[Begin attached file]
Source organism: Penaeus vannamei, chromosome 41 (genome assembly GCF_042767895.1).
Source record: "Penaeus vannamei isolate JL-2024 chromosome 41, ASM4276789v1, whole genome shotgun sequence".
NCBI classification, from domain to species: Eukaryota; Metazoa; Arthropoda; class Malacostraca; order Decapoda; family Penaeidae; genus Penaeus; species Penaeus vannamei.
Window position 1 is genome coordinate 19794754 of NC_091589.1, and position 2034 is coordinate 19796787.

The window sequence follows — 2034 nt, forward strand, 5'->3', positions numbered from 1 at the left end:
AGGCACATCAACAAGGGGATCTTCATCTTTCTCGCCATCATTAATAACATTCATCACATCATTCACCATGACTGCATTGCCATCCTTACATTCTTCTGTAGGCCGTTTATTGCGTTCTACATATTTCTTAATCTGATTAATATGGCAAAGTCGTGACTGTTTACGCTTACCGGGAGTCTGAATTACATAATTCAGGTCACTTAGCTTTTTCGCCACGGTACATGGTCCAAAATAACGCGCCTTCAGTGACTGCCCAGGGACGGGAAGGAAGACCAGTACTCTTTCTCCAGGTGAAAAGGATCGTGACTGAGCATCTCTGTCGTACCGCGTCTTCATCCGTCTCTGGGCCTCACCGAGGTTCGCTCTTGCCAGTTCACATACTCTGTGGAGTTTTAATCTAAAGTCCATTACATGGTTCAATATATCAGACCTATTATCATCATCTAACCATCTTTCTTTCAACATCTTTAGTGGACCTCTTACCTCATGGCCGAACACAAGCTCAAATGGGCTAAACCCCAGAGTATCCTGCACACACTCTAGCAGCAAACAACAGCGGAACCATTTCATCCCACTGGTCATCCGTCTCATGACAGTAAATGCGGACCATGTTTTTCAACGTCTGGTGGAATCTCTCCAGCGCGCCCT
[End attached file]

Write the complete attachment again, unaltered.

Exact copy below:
Source organism: Penaeus vannamei, chromosome 41 (genome assembly GCF_042767895.1).
Source record: "Penaeus vannamei isolate JL-2024 chromosome 41, ASM4276789v1, whole genome shotgun sequence".
NCBI classification, from domain to species: Eukaryota; Metazoa; Arthropoda; class Malacostraca; order Decapoda; family Penaeidae; genus Penaeus; species Penaeus vannamei.
Window position 1 is genome coordinate 19794754 of NC_091589.1, and position 2034 is coordinate 19796787.

The window sequence follows — 2034 nt, forward strand, 5'->3', positions numbered from 1 at the left end:
AGGCACATCAACAAGGGGATCTTCATCTTTCTCGCCATCATTAATAACATTCATCACATCATTCACCATGACTGCATTGCCATCCTTACATTCTTCTGTAGGCCGTTTATTGCGTTCTACATATTTCTTAATCTGATTAATATGGCAAAGTCGTGACTGTTTACGCTTACCGGGAGTCTGAATTACATAATTCAGGTCACTTAGCTTTTTCGCCACGGTACATGGTCCAAAATAACGCGCCTTCAGTGACTGCCCAGGGACGGGAAGGAAGACCAGTACTCTTTCTCCAGGTGAAAAGGATCGTGACTGAGCATCTCTGTCGTACCGCGTCTTCATCCGTCTCTGGGCCTCACCGAGGTTCGCTCTTGCCAGTTCACATACTCTGTGGAGTTTTAATCTAAAGTCCATTACATGGTTCAATATATCAGACCTATTATCATCATCTAACCATCTTTCTTTCAACATCTTTAGTGGACCTCTTACCTCATGGCCGAACACAAGCTCAAATGGGCTAAACCCCAGAGTATCCTGCACACACTCTAGCAGCAAACAACAGCGGAACCATTTCATCCCACTGGTCATCCGTCTCATGACAGTAAATGCGGACCATGTTTTTCAACGTCTGGTGGAATCTCTCCAGCGCGCCCT